Washington, DC, March 8, 2016 — As people around the world today celebrate the many profound contributions women continue to make in their individual lives and across all disciplines, the 2016 International Women’s Day campaign theme of #PledgeForParity serves as a reminder that we still have far to go to achieve true gender parity.
On International Women’s Day, AIHA is proud to shine a spotlight on just a few of the many, many women who have contributed to the success of our partnerships and health systems strengthening initiatives around the globe.
In paying tribute to this handful of amazing women, we mean to pay tribute to all of the women whose dedication and hard work has contributed to the success of our capacity building programs for nearly 25 years. These women are making a real difference in their communities and, as we all work toward the goal of gender parity, they serve as both an inspiration and a call to action!
South African native Zukisa “Zuki” Tshabalala earned her degree as a Physician Assistant at Emory University in Atlanta, Georgia. In 2004, Zuki returned to South Africa, where she played a critical role in the development of the new Clinical Associates profession – a new mid-level medical cadre that is helping the country overcome its severe shortage of trained healthcare workers, particularly in rural areas. She was instrumental in the effort to get university approval for the introduction of the new Clinical Associate training programs, as well as National Department of Health approval for the introduction of this important new profession.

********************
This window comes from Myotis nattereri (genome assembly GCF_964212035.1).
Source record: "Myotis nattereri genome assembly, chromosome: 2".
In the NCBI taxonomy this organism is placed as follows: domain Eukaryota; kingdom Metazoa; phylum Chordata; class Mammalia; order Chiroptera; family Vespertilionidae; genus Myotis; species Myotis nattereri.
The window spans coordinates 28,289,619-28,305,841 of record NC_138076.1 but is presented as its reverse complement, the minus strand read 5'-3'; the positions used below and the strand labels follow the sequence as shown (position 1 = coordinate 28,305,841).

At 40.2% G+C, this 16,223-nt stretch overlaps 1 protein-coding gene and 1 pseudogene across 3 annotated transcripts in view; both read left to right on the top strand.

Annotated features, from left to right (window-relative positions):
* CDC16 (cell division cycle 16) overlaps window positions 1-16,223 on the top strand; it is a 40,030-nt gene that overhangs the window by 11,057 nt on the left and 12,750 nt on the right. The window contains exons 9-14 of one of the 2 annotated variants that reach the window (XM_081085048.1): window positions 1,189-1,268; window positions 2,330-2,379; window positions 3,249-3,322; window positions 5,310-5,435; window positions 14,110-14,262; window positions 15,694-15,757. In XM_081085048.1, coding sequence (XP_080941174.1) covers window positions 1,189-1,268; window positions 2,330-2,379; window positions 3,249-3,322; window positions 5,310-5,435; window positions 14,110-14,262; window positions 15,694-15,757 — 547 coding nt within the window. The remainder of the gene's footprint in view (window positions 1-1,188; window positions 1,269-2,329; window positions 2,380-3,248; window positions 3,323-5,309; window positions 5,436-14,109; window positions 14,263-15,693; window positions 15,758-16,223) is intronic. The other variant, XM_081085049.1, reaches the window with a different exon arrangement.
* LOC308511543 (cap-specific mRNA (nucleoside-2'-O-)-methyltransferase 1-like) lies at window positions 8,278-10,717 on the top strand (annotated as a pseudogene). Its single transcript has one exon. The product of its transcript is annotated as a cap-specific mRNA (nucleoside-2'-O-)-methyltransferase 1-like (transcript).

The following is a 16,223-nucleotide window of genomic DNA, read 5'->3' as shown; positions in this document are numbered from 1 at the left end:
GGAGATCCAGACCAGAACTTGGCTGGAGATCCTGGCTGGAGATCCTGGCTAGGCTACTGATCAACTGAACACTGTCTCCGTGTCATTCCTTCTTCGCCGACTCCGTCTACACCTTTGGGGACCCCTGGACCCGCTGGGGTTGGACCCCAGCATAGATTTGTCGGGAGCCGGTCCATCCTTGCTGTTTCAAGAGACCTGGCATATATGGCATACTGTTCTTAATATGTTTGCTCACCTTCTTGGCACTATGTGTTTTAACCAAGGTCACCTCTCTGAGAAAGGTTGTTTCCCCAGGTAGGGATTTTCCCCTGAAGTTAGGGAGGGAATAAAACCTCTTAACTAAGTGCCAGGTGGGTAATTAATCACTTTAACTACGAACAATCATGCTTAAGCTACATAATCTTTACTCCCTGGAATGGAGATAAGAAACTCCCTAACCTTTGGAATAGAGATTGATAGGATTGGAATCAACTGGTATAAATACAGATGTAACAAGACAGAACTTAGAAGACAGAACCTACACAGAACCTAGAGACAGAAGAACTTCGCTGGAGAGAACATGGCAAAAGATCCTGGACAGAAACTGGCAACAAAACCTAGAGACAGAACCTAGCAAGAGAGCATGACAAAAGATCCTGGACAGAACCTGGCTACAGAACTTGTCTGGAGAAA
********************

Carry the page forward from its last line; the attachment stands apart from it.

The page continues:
Currently, Zuki coordinates the training of Clinical Associates at the University of Pretoria. As the Chairperson of the Executive Committee of the Professional Association of Clinical Associates in South Africa (PACASA), Zuki also plays a leading role in advocating for the future of the profession.
As a specialist in pediatric emergency medicine, Dr. Muluwork Tefera of Ethiopia got her start as a general practitioner at Tikur Anbessa Specialized Hospital (TASH) in 1994 before pursuing advanced training in pediatrics and child health at Addis Ababa University (AAU) from 2002 to 2005. Dr. Mulu worked in TASH’s Pediatrics Department as general pediatrician then commenced training as pediatric emergency medicine physician when AIHA launched its Pediatric Emergency Medicine partnership linking AAU/TASH with the University of Wisconsin-Madison in 2010. In addition to being an experienced and compassionate physician in TASH’s Pediatric Emergency Department, Dr. Mulu is also recognized as a dynamic educator and mentor at AAU/TASH, where she is an Assistant Professor of Pediatrics and Child Health. When asked her thoughts about AIHA’s partnership model, Dr. Mulu said, “Support from other organizations is what I would call external – they come in, offer trainings, and leave. Our AIHA partnership is a part of our institution. What we have learned, we share with residents from all over the country.”